UK ambulance workers readied to walk out on Wednesday, a day after nurses staged their second stoppage, in a widening dispute with the government which is refusing to cede to above-inflation demands on pay.
The series of walkouts has intensified in the run-up to Christmas, with industrial action by railway workers and passport control officers threatening to ruin festive holiday getaways.
On Wednesday, ambulance staff including paramedics and call handlers go on strike, prompting warnings from healthcare leaders.
London’s biggest hospital group said “people giving birth will need to plan how they come into hospital”.
“Where people are planning any risky activity, I would strongly encourage them not to do so,” said junior health minister Will Quince.
“We never want to alarm people but we have reached the stage where our leaders feel it’s necessary to say they cannot guarantee patient safety,” said Matthew Taylor, head of the NHS Confederation which represents services including ambulance trusts in England and Wales.
“We’re entering into a very dangerous time and this is why we’re upping even more our call to the government and to the trade unions to try to find a way of solving this dispute and helping us get through the winter,” he told the BBC.
At least three ambulance services declared critical incidents due to “unprecedented” pressure, saying they would prioritise treatment for those most in need, such as life-threatening cases.
Thousands of members of the Royal College of Nursing (RCN) in England, Wales and Northern Ireland took to picket lines on Tuesday, just five days after the first strike in its 106-year history.
Unions representing both National Health Service (NHS) nurses and ambulance workers have threatened further stoppages in the new year if the government keeps refusing to discuss pay.
Late Tuesday, the nurses’ representatives gave the government two days to agree to their salary demands to avert further strikes after Christmas.
“There are two days for us to meet and begin to turn this around by Christmas,” said Pat Cullen, general secretary of the Royal College of Nursing.
“By Friday, we will be announcing the dates and hospitals for a strike next month.”
‘Get a grip’
Employees across the UK economy are demanding salary rises in the face of decades-high inflation — currently running at nearly 11 percent — which is spurring the worst cost-of-living crisis in a generation.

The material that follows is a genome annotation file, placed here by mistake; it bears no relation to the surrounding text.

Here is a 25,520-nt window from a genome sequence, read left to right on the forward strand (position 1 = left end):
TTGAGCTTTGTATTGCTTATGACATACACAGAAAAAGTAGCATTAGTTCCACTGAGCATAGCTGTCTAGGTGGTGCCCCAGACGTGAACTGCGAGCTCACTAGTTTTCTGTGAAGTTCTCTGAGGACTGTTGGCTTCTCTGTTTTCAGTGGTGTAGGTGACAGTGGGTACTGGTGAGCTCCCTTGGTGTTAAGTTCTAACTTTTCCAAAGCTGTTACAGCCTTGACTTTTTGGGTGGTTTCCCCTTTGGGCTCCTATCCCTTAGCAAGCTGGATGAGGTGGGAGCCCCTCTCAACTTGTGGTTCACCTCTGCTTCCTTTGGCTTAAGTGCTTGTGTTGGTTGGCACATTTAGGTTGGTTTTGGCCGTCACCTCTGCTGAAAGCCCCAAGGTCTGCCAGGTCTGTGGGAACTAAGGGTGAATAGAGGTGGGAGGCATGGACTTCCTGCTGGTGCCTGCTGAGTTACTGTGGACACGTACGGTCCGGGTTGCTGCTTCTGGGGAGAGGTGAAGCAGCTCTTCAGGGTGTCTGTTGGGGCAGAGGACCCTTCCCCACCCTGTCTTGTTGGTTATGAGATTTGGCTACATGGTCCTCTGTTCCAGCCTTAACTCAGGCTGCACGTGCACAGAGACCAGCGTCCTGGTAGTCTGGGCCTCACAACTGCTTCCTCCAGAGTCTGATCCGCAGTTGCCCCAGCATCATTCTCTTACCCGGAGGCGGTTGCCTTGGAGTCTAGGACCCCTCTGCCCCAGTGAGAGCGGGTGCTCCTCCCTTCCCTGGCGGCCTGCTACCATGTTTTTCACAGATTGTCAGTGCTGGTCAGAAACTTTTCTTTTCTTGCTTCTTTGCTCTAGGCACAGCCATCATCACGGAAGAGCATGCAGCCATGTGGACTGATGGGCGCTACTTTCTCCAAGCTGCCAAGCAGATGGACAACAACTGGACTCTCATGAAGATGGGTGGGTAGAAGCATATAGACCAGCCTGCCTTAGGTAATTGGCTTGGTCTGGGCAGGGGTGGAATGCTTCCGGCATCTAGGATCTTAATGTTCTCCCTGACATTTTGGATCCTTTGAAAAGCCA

But the government insists it must stick to more modest increases for public sector workers recommended by independent pay review bodies.
“The best way to help them and help everyone else in the country is for us to get a grip and reduce inflation as quickly as possible,” Prime Minister Rishi Sunak told a watchdog panel of MPs.
On the picket line outside a central London hospital opposite parliament, Mamta Pun, 25, said Sunak’s stance on the pay dispute was “a slap in the face for all healthcare staff, the general public and patients”.
The intensive care nurse at the St Thomas’ Hospital, where former premier Boris Johnson was treated in intensive care for Covid-19, said she and her colleagues finished shifts “anxious, scared, terrified” because of their workload.
The RCN has also criticised Sunak’s government for its pay stance and accused Health Secretary Steve Barclay of adopting a “macho” negotiating style during brief meetings held recently.
It has warned that nurses would take wider industrial action next month if the government “keeps giving our nursing staff the cold shoulder as they have to date”.
“It’s really unfortunate, that come January, we will see more hospitals being involved and striking and that means more nursing staff involved,” Cullen said.
Ministers plan to draft in 750 military personnel to drive ambulances and perform logistics roles to mitigate the impact of those strikes.
Despite the government’s dogged insistence that it will not negotiate over pay, polls indicate the majority of people support the nurses’ stance, and to a lesser extent other workers walking out.
YouGov polling published Tuesday showed two-thirds of Britons support striking nurses, with similar support for ambulance staff (63 percent).
However, people were more divided on other industries such as rail workers — whose walkouts 43 percent supported while 49 percent opposed — and postal workers, where the split was 49 percent versus 43 percent.
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